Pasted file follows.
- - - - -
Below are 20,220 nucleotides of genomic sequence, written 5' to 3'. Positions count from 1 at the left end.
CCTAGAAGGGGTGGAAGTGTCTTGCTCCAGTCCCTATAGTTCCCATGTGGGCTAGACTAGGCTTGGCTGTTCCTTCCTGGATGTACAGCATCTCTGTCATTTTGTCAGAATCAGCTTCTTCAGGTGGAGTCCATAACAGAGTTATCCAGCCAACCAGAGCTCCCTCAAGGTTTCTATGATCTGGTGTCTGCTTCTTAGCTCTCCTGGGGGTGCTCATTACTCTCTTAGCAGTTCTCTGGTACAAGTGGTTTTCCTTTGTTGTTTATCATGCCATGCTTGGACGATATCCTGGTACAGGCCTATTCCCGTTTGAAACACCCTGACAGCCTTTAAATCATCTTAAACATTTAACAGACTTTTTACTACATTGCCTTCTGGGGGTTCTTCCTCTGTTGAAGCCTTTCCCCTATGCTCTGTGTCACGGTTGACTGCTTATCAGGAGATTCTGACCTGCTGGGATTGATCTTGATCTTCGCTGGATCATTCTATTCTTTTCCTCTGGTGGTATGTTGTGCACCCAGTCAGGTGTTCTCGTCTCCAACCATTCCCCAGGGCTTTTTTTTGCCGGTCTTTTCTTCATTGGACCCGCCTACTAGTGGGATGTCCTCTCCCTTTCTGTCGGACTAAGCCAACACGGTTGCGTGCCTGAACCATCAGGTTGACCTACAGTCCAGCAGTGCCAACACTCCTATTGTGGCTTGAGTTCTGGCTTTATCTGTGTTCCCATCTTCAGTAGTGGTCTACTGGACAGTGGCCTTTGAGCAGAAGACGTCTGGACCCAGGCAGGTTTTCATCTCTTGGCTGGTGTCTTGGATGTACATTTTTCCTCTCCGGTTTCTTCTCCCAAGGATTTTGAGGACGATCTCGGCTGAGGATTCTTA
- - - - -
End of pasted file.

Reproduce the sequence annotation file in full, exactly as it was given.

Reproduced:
Below are 20,220 nucleotides of genomic sequence, written 5' to 3'. Positions count from 1 at the left end.
CCTAGAAGGGGTGGAAGTGTCTTGCTCCAGTCCCTATAGTTCCCATGTGGGCTAGACTAGGCTTGGCTGTTCCTTCCTGGATGTACAGCATCTCTGTCATTTTGTCAGAATCAGCTTCTTCAGGTGGAGTCCATAACAGAGTTATCCAGCCAACCAGAGCTCCCTCAAGGTTTCTATGATCTGGTGTCTGCTTCTTAGCTCTCCTGGGGGTGCTCATTACTCTCTTAGCAGTTCTCTGGTACAAGTGGTTTTCCTTTGTTGTTTATCATGCCATGCTTGGACGATATCCTGGTACAGGCCTATTCCCGTTTGAAACACCCTGACAGCCTTTAAATCATCTTAAACATTTAACAGACTTTTTACTACATTGCCTTCTGGGGGTTCTTCCTCTGTTGAAGCCTTTCCCCTATGCTCTGTGTCACGGTTGACTGCTTATCAGGAGATTCTGACCTGCTGGGATTGATCTTGATCTTCGCTGGATCATTCTATTCTTTTCCTCTGGTGGTATGTTGTGCACCCAGTCAGGTGTTCTCGTCTCCAACCATTCCCCAGGGCTTTTTTTTGCCGGTCTTTTCTTCATTGGACCCGCCTACTAGTGGGATGTCCTCTCCCTTTCTGTCGGACTAAGCCAACACGGTTGCGTGCCTGAACCATCAGGTTGACCTACAGTCCAGCAGTGCCAACACTCCTATTGTGGCTTGAGTTCTGGCTTTATCTGTGTTCCCATCTTCAGTAGTGGTCTACTGGACAGTGGCCTTTGAGCAGAAGACGTCTGGACCCAGGCAGGTTTTCATCTCTTGGCTGGTGTCTTGGATGTACATTTTTCCTCTCCGGTTTCTTCTCCCAAGGATTTTGAGGACGATCTCGGCTGAGGATTCTTA